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The question is how to show the derivative of $\cos x$ is $-\sin x$ using the definition of the derivative.

I do this proof in the normal way by using the sum of $\cos (x+h)$ using the trig identity, and then factoring out the $\cos x$ and using two special squeeze theorems. I get the correct answer of $-\sin x$.

Here is how he does it and it seems illegal:

$$\lim_{h \mapsto 0 } \frac{(\cos x)(\cos h)-(\sin x)(\sin h) -\cos x}h $$ then he says in the NUMERATOR, letting $ h=0$ makes the numerator become:

$\cos x (1)-\sin x\sin h-\cos x$ Notice that he just selectively let the $\cos h$ term have $h$ go to zero but NOT the $\sin h$ term!!!

The two $\cos x $ terms cancel out leaving $\lim_{h \mapsto 0 }-\sin x\sin h/h$ and he uses the squeeze theorm to get $-\sin x (1)$

But I don't see how it is legal to let $h=0$ for some terms in the numerator without considering the denominator. He DOES get the right answer, but it seems illegal to me. Thoughts?

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    $\begingroup$ Calculus teachers make mistakes all the time. The good ones admit to it. $\endgroup$ Aug 26 '17 at 19:47
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    $\begingroup$ I think it is illegal too. $\endgroup$
    – Nosrati
    Aug 26 '17 at 19:49
  • $\begingroup$ Who is "he"?$\,\,$ $\endgroup$
    – zhw.
    Aug 26 '17 at 19:56
  • $\begingroup$ @zhw. No, What is "he," Who's on first. $\endgroup$
    – Mark Viola
    Aug 26 '17 at 20:44
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\begin{align} & \lim_{h\to0}\frac{(\cos x)(\cos h)-(\sin x)(\sin h) -\cos x}h \\[12pt] = {} & (\cos x)\,\, \underbrace{\lim_{h\to0} \left( \frac{(\cos h) -1} h \right)}_\text{first limit} - (\sin x)\,\, \underbrace{\lim_{h\to0} \left( \frac{\sin h} h \right)}_\text{second limit} \end{align} The first limit is $0$ and the second is $1$.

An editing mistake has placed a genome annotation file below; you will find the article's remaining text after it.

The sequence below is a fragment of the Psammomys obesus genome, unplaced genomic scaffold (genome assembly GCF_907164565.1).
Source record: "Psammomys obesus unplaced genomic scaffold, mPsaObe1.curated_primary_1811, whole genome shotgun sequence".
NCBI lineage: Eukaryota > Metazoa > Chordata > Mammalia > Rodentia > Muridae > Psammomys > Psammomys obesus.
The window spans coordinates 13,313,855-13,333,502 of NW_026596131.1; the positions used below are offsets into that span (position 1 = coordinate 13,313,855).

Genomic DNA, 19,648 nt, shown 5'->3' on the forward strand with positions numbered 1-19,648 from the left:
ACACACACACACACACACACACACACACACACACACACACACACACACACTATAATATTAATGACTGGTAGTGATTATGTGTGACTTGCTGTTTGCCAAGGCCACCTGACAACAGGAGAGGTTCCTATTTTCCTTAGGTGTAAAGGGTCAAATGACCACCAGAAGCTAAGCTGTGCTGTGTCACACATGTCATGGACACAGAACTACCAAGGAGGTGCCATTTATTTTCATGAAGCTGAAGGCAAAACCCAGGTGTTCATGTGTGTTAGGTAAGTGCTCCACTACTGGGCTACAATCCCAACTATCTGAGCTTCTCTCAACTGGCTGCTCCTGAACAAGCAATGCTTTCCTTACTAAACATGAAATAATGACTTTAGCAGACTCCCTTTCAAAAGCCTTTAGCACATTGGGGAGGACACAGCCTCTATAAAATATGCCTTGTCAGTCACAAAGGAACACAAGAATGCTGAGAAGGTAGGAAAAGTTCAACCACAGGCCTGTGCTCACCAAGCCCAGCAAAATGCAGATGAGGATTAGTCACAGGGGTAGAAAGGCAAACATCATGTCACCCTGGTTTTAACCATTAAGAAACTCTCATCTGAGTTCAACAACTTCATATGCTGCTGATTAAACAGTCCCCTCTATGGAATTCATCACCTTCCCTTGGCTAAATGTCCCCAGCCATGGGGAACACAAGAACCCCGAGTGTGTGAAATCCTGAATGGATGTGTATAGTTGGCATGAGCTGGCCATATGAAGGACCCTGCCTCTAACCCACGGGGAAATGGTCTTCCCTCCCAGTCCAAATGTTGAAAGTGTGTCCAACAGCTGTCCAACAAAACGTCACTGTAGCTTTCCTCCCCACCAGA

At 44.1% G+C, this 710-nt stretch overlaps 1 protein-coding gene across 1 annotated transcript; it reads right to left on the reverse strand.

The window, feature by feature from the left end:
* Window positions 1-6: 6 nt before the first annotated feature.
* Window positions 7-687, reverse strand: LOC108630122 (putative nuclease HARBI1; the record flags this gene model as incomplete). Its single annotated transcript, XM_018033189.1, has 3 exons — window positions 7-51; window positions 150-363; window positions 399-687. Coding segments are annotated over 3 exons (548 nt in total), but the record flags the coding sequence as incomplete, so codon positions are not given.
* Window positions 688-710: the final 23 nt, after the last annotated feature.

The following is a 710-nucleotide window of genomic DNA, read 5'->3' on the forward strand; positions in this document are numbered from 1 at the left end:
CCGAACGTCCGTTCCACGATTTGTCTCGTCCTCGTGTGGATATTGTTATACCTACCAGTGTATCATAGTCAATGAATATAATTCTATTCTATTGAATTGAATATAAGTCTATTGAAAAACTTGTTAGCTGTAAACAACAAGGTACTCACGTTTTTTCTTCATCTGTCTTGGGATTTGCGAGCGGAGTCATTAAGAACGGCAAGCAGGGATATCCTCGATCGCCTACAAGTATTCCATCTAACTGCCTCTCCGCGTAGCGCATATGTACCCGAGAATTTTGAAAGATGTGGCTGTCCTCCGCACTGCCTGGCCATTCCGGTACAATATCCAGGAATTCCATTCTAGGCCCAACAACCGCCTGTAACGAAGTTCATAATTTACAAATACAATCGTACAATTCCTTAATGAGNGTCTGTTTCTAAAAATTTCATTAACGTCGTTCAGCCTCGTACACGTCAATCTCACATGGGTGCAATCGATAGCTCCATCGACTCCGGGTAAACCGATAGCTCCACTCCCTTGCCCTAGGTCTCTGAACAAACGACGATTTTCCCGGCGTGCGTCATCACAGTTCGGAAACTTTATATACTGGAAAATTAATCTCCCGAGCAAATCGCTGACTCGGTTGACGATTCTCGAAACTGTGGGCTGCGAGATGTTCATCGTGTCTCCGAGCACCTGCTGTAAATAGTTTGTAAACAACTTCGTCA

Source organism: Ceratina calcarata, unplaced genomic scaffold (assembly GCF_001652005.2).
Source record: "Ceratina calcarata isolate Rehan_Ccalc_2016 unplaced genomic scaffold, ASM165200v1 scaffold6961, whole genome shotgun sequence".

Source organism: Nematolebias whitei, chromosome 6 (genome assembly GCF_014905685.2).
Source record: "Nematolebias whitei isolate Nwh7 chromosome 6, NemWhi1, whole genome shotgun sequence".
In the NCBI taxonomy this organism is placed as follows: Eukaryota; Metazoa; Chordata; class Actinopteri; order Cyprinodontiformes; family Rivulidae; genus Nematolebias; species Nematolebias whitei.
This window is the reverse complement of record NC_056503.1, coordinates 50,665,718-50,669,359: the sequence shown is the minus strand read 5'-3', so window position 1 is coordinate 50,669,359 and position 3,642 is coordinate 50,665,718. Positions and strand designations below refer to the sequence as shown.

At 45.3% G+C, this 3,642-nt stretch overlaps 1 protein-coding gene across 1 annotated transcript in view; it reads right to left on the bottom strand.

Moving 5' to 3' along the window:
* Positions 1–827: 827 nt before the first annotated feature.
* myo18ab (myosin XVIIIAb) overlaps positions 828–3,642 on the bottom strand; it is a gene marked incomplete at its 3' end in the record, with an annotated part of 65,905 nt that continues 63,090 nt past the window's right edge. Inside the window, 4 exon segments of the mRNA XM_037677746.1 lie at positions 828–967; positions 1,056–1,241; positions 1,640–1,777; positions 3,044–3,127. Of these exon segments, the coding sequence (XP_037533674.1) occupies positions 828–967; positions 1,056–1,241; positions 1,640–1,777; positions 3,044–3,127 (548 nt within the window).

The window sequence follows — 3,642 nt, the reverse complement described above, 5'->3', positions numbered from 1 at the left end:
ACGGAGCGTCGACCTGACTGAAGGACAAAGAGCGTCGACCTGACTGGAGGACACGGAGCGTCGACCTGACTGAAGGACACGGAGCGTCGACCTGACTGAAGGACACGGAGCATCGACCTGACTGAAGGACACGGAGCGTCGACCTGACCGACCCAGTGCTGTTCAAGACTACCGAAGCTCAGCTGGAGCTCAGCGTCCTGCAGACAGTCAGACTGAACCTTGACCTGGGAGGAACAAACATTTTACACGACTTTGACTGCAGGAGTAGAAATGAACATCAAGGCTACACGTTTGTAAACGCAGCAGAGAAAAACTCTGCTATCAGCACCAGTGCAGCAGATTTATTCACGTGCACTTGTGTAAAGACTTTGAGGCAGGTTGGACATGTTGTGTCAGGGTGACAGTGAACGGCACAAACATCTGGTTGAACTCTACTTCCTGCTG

That's the way to do this. He shouldn't be letting $h=0$ in the numerator while leaving $h$ in the denominator. The fact that the first limit is $0$ cannot be shown merely by showing that the limit of the numerator is $0.$ If that were valid, the the same argument argument would show that the second limit is $0,$ and that is wrong.

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  • $\begingroup$ How do you calculate the first? $\endgroup$
    – Nosrati
    Aug 26 '17 at 19:51
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    $\begingroup$ @MyGlasses: Multiply and divide by $\cos(h)+1$. $\endgroup$ Aug 26 '17 at 19:52
  • $\begingroup$ @MyGlasses It is a standard limit, but here's a derivation: $$\lim_{x\to0} \frac{\cos(x)-1}{x} = \lim_{x\to0} \frac{\cos^2(x)-1}{x(\cos(x)+1)} = \lim_{x\to0} \frac{\sin^2(x)}{x(\cos(x)+1)} \\ = \lim_{x\to0} \frac{\sin(x)}{x} \cdot \lim_{x\to0} \frac{1}{\cos(x)+1} \cdot \lim_{x\to0} \sin(x) = 1 \cdot \frac12 \cdot 0$$ $\endgroup$
    – wythagoras
    Aug 26 '17 at 19:52
  • $\begingroup$ @MyGlasses : I'll be back to address that later; right now I must attend to other things. I think I can write a far simpler argument that that of "wpythagoras". $\endgroup$ Aug 26 '17 at 19:53
  • $\begingroup$ @wythagoras: There's an unfortunate and confusing line break there. At least put a \cdot at the end of the line? Better, move that term down to the second line. $\endgroup$ Aug 26 '17 at 19:53
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Maybe your teacher isn't phrasing it carefully or well enough. What we do is write the limit as

$$ \lim_{h \to 0} \frac{(\cos x)(\cos h) - (\sin x)(\sin h) - \cos x}{h} = \lim_{h \to 0} \left[ \cos x \left( \frac{\cos h - 1}{h} \right) - \sin x \left( \frac{\sin h}{h} \right) \right] $$

and we use our limit rules:

$$ \lim_{h \to 0} \left[ f(h) - g(h) \right] = \left[ \lim_{h \to 0} f(h) \right] - \left[ \lim_{h \to 0} g(h) \right] $$

provided the limits exist.

Thus

$$ \hspace{-2cm} \lim_{h \to 0} \left[ \cos x \left( \frac{\cos h - 1}{h} \right) - \sin x \left( \frac{\sin h}{h} \right) \right] \\ \qquad= \left[ \lim_{h \to 0} \cos x \left( \frac{\cos h - 1}{h} \right) \right] - \left[ \lim_{h \to 0} \sin x \left( \frac{\sin h}{h} \right) \right] \\ \qquad = \left[ \cos x \lim_{h \to 0} \left( \frac{\cos h - 1}{h} \right) \right]-\left[ \sin x \lim_{h \to 0} \left( \frac{\sin h}{h} \right) \right] $$

And now we use the limits

$$ \lim_{h \to 0} \left( \frac{\cos h - 1}{h} \right) = 0 \text{ and } \lim_{h \to 0} \left( \frac{\sin h}{h} \right) = 1 $$

to get

$$ \lim_{h \to 0} \left[ \cos x \left( \frac{\cos h - 1}{h} \right) - \sin x \left( \frac{\sin h}{h} \right) \right] = - \sin x. $$

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I respect to other solutions but I prefer this $$\lim_{h\to0}\dfrac{\cos(x+h)-\cos(x)}{h}=\lim_{h\to0}\dfrac{-2\sin(x+\frac{h}{2})\sin(\frac{h}{2})}{h}=-\sin(x)$$

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